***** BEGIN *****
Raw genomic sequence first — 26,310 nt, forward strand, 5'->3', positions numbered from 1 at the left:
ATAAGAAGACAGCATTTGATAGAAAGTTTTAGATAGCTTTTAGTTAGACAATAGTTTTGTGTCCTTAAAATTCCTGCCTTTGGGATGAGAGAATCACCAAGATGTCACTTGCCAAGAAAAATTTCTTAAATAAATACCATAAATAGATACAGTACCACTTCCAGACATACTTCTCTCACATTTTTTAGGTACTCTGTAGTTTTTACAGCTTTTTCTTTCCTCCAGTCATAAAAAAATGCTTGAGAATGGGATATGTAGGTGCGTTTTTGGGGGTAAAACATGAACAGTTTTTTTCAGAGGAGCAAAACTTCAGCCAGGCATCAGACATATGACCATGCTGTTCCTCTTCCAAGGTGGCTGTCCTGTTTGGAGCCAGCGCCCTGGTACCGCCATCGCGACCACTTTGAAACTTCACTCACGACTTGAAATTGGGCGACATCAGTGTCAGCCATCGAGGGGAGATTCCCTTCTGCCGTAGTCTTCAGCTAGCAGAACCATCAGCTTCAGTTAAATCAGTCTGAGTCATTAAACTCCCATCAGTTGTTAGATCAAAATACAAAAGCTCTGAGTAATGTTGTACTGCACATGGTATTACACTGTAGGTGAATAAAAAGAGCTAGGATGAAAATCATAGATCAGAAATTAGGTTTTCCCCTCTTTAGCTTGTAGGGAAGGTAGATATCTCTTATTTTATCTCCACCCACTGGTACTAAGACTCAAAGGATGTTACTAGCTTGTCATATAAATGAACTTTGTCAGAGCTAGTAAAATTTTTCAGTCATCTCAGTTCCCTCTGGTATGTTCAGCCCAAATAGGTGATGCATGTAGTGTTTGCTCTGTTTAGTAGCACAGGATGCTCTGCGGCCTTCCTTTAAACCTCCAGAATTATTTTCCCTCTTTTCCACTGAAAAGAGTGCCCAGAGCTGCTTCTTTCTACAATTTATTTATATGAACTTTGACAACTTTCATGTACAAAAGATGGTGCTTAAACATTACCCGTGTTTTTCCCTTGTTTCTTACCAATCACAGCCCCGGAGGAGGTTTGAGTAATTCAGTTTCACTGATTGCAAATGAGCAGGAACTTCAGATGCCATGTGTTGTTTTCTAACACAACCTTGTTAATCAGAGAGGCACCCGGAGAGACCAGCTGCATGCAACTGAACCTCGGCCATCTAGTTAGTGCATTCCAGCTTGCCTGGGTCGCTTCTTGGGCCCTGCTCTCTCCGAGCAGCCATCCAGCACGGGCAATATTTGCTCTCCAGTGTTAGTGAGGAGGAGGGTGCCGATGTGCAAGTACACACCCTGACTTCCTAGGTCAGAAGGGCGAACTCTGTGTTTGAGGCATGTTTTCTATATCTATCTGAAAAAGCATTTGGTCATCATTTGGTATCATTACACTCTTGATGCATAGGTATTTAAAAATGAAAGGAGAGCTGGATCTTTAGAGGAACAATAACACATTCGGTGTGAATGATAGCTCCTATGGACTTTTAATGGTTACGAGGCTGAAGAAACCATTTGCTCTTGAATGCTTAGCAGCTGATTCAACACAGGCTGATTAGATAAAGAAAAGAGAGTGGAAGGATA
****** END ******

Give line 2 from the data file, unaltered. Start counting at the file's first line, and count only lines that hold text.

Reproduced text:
ATAAGAAGACAGCATTTGATAGAAAGTTTTAGATAGCTTTTAGTTAGACAATAGTTTTGTGTCCTTAAAATTCCTGCCTTTGGGATGAGAGAATCACCAAGATGTCACTTGCCAAGAAAAATTTCTTAAATAAATACCATAAATAGATACAGTACCACTTCCAGACATACTTCTCTCACATTTTTTAGGTACTCTGTAGTTTTTACAGCTTTTTCTTTCCTCCAGTCATAAAAAAATGCTTGAGAATGGGATATGTAGGTGCGTTTTTGGGGGTAAAACATGAACAGTTTTTTTCAGAGGAGCAAAACTTCAGCCAGGCATCAGACATATGACCATGCTGTTCCTCTTCCAAGGTGGCTGTCCTGTTTGGAGCCAGCGCCCTGGTACCGCCATCGCGACCACTTTGAAACTTCACTCACGACTTGAAATTGGGCGACATCAGTGTCAGCCATCGAGGGGAGATTCCCTTCTGCCGTAGTCTTCAGCTAGCAGAACCATCAGCTTCAGTTAAATCAGTCTGAGTCATTAAACTCCCATCAGTTGTTAGATCAAAATACAAAAGCTCTGAGTAATGTTGTACTGCACATGGTATTACACTGTAGGTGAATAAAAAGAGCTAGGATGAAAATCATAGATCAGAAATTAGGTTTTCCCCTCTTTAGCTTGTAGGGAAGGTAGATATCTCTTATTTTATCTCCACCCACTGGTACTAAGACTCAAAGGATGTTACTAGCTTGTCATATAAATGAACTTTGTCAGAGCTAGTAAAATTTTTCAGTCATCTCAGTTCCCTCTGGTATGTTCAGCCCAAATAGGTGATGCATGTAGTGTTTGCTCTGTTTAGTAGCACAGGATGCTCTGCGGCCTTCCTTTAAACCTCCAGAATTATTTTCCCTCTTTTCCACTGAAAAGAGTGCCCAGAGCTGCTTCTTTCTACAATTTATTTATATGAACTTTGACAACTTTCATGTACAAAAGATGGTGCTTAAACATTACCCGTGTTTTTCCCTTGTTTCTTACCAATCACAGCCCCGGAGGAGGTTTGAGTAATTCAGTTTCACTGATTGCAAATGAGCAGGAACTTCAGATGCCATGTGTTGTTTTCTAACACAACCTTGTTAATCAGAGAGGCACCCGGAGAGACCAGCTGCATGCAACTGAACCTCGGCCATCTAGTTAGTGCATTCCAGCTTGCCTGGGTCGCTTCTTGGGCCCTGCTCTCTCCGAGCAGCCATCCAGCACGGGCAATATTTGCTCTCCAGTGTTAGTGAGGAGGAGGGTGCCGATGTGCAAGTACACACCCTGACTTCCTAGGTCAGAAGGGCGAACTCTGTGTTTGAGGCATGTTTTCTATATCTATCTGAAAAAGCATTTGGTCATCATTTGGTATCATTACACTCTTGATGCATAGGTATTTAAAAATGAAAGGAGAGCTGGATCTTTAGAGGAACAATAACACATTCGGTGTGAATGATAGCTCCTATGGACTTTTAATGGTTACGAGGCTGAAGAAACCATTTGCTCTTGAATGCTTAGCAGCTGATTCAACACAGGCTGATTAGATAAAGAAAAGAGAGTGGAAGGATA